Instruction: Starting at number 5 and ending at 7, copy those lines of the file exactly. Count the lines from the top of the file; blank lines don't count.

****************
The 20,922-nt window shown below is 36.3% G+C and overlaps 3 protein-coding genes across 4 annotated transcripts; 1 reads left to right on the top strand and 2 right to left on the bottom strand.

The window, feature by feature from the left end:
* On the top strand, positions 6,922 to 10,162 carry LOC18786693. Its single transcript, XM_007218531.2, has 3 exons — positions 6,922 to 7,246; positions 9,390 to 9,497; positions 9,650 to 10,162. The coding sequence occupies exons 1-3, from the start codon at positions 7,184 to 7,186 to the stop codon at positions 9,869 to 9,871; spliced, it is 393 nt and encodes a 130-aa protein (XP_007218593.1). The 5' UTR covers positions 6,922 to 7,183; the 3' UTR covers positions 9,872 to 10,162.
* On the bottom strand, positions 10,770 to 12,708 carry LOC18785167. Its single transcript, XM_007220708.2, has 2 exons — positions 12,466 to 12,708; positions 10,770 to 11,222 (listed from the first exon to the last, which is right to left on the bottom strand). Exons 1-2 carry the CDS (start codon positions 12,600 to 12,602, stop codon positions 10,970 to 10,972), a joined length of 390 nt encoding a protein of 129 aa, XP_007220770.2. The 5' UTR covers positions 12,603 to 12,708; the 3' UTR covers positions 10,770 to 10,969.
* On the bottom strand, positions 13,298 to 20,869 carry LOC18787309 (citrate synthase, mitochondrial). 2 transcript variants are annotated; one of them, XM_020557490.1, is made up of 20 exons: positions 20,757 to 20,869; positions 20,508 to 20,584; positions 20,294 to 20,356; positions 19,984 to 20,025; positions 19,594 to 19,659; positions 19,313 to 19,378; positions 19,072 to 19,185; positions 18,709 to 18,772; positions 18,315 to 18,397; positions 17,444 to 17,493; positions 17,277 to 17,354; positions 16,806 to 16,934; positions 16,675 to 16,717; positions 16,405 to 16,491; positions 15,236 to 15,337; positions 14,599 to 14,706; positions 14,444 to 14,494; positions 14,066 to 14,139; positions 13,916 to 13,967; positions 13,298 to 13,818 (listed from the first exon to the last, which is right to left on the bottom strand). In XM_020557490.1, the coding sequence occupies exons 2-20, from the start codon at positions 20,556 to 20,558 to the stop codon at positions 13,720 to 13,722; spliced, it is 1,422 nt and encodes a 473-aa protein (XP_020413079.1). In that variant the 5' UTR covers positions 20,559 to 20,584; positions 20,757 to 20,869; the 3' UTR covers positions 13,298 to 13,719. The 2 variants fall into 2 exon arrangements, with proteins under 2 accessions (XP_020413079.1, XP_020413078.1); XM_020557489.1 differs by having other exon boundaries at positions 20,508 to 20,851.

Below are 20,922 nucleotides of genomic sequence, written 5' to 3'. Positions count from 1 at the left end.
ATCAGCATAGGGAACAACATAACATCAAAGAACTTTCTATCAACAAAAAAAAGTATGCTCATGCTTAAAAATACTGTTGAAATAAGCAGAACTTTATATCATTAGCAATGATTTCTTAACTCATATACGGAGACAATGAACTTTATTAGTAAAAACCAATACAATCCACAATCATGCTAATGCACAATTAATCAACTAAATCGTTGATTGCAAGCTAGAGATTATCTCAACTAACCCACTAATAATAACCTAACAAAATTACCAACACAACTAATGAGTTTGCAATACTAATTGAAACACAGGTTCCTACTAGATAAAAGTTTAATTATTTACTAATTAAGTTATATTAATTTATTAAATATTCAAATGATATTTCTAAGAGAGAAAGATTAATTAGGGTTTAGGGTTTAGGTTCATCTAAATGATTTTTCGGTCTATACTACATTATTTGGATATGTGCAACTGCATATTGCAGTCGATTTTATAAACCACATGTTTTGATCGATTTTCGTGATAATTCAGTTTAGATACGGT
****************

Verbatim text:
* On the bottom strand, positions 13,298 to 20,869 carry LOC18787309 (citrate synthase, mitochondrial). 2 transcript variants are annotated; one of them, XM_020557490.1, is made up of 20 exons: positions 20,757 to 20,869; positions 20,508 to 20,584; positions 20,294 to 20,356; positions 19,984 to 20,025; positions 19,594 to 19,659; positions 19,313 to 19,378; positions 19,072 to 19,185; positions 18,709 to 18,772; positions 18,315 to 18,397; positions 17,444 to 17,493; positions 17,277 to 17,354; positions 16,806 to 16,934; positions 16,675 to 16,717; positions 16,405 to 16,491; positions 15,236 to 15,337; positions 14,599 to 14,706; positions 14,444 to 14,494; positions 14,066 to 14,139; positions 13,916 to 13,967; positions 13,298 to 13,818 (listed from the first exon to the last, which is right to left on the bottom strand). In XM_020557490.1, the coding sequence occupies exons 2-20, from the start codon at positions 20,556 to 20,558 to the stop codon at positions 13,720 to 13,722; spliced, it is 1,422 nt and encodes a 473-aa protein (XP_020413079.1). In that variant the 5' UTR covers positions 20,559 to 20,584; positions 20,757 to 20,869; the 3' UTR covers positions 13,298 to 13,719. The 2 variants fall into 2 exon arrangements, with proteins under 2 accessions (XP_020413079.1, XP_020413078.1); XM_020557489.1 differs by having other exon boundaries at positions 20,508 to 20,851.

Below are 20,922 nucleotides of genomic sequence, written 5' to 3'. Positions count from 1 at the left end.
ATCAGCATAGGGAACAACATAACATCAAAGAACTTTCTATCAACAAAAAAAAGTATGCTCATGCTTAAAAATACTGTTGAAATAAGCAGAACTTTATATCATTAGCAATGATTTCTTAACTCATATACGGAGACAATGAACTTTATTAGTAAAAACCAATACAATCCACAATCATGCTAATGCACAATTAATCAACTAAATCGTTGATTGCAAGCTAGAGATTATCTCAACTAACCCACTAATAATAACCTAACAAAATTACCAACACAACTAATGAGTTTGCAATACTAATTGAAACACAGGTTCCTACTAGATAAAAGTTTAATTATTTACTAATTAAGTTATATTAATTTATTAAATATTCAAATGATATTTCTAAGAGAGAAAGATTAATTAGGGTTTAGGGTTTAGGTTCATCTAAATGATTTTTCGGTCTATACTACATTATTTGGATATGTGCAACTGCATATTGCAGTCGATTTTATAAACCACATGTTTTGATCGATTTTCGTGATAATTCAGTTTAGATACGGT